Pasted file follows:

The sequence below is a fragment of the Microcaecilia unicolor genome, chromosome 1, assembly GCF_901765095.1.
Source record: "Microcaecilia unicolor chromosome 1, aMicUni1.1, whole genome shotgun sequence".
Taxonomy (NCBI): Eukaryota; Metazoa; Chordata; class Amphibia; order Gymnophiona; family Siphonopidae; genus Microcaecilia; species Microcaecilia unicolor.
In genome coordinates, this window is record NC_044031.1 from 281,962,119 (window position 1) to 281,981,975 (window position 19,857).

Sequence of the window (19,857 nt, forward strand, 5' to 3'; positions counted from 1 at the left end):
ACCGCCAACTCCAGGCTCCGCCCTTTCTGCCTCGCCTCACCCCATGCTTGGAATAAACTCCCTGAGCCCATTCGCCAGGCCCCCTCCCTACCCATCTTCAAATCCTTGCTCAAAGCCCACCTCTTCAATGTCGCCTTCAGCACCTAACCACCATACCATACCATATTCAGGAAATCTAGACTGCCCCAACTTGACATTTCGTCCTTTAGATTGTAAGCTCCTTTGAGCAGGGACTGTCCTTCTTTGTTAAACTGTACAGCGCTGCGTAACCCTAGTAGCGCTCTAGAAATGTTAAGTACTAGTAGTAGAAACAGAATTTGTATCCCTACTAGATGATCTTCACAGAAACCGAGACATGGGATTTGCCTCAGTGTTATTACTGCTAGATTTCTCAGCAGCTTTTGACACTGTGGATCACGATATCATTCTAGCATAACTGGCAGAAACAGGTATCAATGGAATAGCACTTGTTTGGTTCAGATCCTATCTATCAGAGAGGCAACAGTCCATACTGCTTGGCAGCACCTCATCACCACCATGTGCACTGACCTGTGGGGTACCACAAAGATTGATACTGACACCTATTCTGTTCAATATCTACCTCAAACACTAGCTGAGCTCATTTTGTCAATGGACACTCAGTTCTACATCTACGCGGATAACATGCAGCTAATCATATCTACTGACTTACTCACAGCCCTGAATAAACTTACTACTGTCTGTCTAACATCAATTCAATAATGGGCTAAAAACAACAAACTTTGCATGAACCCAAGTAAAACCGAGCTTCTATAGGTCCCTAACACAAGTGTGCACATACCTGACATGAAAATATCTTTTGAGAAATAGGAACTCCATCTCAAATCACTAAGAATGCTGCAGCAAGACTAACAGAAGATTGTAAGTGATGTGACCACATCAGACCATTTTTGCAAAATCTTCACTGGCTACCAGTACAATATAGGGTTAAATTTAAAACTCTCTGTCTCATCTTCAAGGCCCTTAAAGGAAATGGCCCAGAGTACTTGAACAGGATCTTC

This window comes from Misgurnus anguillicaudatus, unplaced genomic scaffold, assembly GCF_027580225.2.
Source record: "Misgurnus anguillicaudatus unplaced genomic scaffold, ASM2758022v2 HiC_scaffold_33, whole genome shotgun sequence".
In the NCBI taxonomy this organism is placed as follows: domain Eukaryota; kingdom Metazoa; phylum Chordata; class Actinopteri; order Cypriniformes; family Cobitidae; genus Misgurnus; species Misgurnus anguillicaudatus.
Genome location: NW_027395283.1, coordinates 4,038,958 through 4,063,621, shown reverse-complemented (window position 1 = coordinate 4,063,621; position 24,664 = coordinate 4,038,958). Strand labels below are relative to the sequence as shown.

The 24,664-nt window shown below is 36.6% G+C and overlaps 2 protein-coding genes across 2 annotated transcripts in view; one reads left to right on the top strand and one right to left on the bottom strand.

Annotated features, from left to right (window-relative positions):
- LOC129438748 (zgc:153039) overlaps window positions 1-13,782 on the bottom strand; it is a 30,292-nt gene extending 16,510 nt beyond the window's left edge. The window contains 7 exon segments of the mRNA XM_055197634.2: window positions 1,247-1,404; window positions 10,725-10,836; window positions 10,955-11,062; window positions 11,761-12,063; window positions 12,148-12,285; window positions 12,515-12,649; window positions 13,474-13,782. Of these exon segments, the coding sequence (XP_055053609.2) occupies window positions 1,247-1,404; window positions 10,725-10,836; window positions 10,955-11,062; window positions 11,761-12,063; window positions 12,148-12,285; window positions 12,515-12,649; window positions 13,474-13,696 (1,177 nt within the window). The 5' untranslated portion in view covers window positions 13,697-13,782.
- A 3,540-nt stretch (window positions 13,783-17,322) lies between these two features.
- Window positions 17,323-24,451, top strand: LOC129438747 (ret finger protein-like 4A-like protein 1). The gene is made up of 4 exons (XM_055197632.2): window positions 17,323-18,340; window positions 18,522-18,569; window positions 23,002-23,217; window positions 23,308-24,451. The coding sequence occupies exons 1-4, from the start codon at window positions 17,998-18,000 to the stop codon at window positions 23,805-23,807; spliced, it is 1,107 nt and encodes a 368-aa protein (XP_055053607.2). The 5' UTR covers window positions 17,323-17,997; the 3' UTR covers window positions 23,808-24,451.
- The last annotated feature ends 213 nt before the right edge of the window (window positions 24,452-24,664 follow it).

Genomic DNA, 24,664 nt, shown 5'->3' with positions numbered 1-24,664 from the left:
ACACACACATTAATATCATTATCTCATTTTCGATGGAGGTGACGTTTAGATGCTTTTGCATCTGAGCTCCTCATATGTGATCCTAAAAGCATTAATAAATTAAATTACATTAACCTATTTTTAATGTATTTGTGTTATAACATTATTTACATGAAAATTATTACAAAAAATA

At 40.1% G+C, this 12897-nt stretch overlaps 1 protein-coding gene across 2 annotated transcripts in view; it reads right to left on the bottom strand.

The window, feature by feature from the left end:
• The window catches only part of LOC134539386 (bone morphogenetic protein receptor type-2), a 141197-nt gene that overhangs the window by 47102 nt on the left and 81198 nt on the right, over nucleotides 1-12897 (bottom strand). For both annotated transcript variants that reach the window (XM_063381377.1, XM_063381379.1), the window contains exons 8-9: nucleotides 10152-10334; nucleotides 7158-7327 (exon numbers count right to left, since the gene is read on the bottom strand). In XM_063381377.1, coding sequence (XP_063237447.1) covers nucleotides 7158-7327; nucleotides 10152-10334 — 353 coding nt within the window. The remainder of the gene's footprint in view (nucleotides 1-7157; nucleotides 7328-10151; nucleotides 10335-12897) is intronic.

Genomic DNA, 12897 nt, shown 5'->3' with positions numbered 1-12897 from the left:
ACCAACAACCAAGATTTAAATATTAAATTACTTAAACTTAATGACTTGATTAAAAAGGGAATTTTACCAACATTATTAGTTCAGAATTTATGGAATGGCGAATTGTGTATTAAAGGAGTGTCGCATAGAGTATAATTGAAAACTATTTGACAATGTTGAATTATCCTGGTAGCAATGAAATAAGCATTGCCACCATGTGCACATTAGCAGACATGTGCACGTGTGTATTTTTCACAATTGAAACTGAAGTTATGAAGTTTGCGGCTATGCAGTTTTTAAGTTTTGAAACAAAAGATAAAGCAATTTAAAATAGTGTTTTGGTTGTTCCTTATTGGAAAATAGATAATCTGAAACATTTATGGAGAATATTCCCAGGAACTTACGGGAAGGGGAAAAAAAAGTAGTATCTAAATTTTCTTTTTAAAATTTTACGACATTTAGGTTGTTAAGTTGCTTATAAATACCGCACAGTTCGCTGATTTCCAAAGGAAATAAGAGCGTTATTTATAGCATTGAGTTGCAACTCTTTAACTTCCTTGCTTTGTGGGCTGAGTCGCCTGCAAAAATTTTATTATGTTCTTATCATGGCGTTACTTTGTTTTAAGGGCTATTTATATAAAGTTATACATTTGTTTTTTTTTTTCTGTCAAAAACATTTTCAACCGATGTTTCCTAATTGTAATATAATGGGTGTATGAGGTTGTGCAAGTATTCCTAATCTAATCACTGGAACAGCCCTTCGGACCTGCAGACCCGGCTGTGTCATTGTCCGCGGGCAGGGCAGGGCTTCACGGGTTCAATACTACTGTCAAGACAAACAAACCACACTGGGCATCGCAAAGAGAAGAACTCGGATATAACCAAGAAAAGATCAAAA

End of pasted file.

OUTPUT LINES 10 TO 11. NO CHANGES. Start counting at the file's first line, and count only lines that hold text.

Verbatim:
Genome location: NW_027395283.1, coordinates 4,038,958 through 4,063,621, shown reverse-complemented (window position 1 = coordinate 4,063,621; position 24,664 = coordinate 4,038,958). Strand labels below are relative to the sequence as shown.

The 24,664-nt window shown below is 36.6% G+C and overlaps 2 protein-coding genes across 2 annotated transcripts in view; one reads left to right on the top strand and one right to left on the bottom strand.